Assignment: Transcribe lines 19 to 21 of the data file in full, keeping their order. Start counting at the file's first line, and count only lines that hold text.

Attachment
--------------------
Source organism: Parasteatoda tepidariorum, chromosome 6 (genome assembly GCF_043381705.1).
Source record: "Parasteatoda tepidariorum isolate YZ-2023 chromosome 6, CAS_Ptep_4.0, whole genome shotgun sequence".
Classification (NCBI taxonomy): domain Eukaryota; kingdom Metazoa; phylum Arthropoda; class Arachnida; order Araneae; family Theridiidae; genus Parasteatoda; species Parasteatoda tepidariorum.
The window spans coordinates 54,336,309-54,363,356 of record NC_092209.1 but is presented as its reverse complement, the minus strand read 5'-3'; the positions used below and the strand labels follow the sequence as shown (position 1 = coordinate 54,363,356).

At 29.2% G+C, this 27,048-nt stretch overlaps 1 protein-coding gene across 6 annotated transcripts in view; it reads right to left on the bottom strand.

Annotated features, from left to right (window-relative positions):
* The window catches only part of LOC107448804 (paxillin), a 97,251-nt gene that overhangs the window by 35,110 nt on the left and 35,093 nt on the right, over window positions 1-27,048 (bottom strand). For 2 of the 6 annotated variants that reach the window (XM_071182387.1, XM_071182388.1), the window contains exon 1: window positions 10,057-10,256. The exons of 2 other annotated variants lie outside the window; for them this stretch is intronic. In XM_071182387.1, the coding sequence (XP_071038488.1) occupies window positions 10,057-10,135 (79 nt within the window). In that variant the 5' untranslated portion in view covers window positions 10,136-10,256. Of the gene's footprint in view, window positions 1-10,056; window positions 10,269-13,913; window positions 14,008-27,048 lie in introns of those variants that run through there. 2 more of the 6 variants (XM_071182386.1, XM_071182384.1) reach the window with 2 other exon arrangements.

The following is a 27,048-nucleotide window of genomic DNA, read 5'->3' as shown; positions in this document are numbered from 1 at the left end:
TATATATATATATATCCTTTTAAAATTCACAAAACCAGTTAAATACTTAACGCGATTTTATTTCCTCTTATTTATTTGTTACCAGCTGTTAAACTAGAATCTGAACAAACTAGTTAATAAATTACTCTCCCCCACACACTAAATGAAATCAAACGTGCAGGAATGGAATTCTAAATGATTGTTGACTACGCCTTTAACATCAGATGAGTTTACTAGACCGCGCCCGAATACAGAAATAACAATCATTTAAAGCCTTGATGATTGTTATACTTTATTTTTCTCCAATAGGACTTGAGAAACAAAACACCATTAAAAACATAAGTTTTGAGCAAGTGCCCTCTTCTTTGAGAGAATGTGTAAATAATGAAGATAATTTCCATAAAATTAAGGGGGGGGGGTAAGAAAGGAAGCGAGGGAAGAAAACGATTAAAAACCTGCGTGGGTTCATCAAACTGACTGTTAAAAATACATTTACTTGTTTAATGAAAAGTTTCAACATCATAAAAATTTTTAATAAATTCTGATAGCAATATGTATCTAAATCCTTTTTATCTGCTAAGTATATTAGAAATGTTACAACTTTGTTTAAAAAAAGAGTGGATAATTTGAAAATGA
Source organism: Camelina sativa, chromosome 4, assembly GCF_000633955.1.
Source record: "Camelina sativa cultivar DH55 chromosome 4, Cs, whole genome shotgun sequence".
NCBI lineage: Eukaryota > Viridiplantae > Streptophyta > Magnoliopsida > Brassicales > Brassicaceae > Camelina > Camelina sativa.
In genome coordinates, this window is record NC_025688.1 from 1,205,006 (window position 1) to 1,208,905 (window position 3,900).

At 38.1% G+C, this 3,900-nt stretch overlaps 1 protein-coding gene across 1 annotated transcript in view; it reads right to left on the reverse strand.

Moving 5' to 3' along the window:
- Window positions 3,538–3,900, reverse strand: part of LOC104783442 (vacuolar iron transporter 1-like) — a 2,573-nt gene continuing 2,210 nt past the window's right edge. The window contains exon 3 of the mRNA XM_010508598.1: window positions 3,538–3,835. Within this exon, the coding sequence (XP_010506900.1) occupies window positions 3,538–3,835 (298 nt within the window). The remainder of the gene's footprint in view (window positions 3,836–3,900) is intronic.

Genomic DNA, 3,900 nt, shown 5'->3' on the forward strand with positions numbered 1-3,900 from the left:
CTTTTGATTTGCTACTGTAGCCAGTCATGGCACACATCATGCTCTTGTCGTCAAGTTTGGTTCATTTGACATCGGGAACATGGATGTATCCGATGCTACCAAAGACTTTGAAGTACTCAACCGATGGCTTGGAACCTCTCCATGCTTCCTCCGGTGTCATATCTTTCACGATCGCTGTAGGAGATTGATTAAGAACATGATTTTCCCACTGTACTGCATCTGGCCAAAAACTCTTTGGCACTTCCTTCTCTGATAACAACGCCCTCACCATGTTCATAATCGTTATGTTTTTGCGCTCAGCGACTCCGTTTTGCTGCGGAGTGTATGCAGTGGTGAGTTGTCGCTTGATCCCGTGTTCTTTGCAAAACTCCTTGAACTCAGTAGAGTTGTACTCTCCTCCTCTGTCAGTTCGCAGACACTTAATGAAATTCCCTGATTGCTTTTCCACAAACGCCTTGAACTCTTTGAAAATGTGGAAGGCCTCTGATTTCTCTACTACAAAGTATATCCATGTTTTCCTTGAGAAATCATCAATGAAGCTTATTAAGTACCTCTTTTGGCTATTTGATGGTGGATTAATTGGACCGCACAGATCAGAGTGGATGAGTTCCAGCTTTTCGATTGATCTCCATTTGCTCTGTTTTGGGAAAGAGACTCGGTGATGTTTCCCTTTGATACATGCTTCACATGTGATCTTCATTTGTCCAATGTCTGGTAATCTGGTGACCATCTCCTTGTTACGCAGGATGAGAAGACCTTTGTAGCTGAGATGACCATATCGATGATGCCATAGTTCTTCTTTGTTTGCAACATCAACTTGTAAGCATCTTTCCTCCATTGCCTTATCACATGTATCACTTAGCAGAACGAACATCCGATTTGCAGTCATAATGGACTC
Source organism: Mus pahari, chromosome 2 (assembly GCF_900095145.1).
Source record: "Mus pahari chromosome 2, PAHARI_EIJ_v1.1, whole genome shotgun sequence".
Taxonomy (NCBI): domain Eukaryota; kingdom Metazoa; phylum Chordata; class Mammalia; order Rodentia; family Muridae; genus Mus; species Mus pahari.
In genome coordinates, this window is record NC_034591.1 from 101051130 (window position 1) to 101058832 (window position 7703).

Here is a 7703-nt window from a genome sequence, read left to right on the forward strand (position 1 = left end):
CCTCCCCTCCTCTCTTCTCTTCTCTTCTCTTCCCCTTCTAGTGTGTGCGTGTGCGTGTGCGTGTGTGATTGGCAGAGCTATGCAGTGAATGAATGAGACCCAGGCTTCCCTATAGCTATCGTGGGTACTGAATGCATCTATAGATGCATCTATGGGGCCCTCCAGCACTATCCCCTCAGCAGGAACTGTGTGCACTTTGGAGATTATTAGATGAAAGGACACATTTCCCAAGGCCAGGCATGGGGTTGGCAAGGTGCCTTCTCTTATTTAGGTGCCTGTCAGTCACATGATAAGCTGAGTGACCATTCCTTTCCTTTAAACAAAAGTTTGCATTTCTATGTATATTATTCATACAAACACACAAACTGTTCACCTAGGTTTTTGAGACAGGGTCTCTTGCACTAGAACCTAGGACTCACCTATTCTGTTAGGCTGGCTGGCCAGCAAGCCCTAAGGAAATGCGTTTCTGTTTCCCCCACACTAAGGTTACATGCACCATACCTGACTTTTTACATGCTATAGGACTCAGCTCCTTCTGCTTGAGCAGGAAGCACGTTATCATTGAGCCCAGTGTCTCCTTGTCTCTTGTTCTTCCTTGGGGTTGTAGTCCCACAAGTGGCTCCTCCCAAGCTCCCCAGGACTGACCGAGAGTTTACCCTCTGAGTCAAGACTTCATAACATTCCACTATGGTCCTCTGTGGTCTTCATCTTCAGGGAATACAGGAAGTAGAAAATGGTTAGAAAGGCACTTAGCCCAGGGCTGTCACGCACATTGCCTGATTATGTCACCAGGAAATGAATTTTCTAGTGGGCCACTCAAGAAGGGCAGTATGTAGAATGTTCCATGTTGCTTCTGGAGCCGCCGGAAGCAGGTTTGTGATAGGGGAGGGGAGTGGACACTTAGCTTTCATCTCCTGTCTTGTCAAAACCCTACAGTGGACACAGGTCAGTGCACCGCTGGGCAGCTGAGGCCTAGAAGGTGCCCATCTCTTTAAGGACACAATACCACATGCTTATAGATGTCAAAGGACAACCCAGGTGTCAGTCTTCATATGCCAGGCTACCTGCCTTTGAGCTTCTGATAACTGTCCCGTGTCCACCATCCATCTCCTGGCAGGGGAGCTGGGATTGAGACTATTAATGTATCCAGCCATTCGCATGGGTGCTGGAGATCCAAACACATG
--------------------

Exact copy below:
Source organism: Mus pahari, chromosome 2 (assembly GCF_900095145.1).
Source record: "Mus pahari chromosome 2, PAHARI_EIJ_v1.1, whole genome shotgun sequence".
Taxonomy (NCBI): domain Eukaryota; kingdom Metazoa; phylum Chordata; class Mammalia; order Rodentia; family Muridae; genus Mus; species Mus pahari.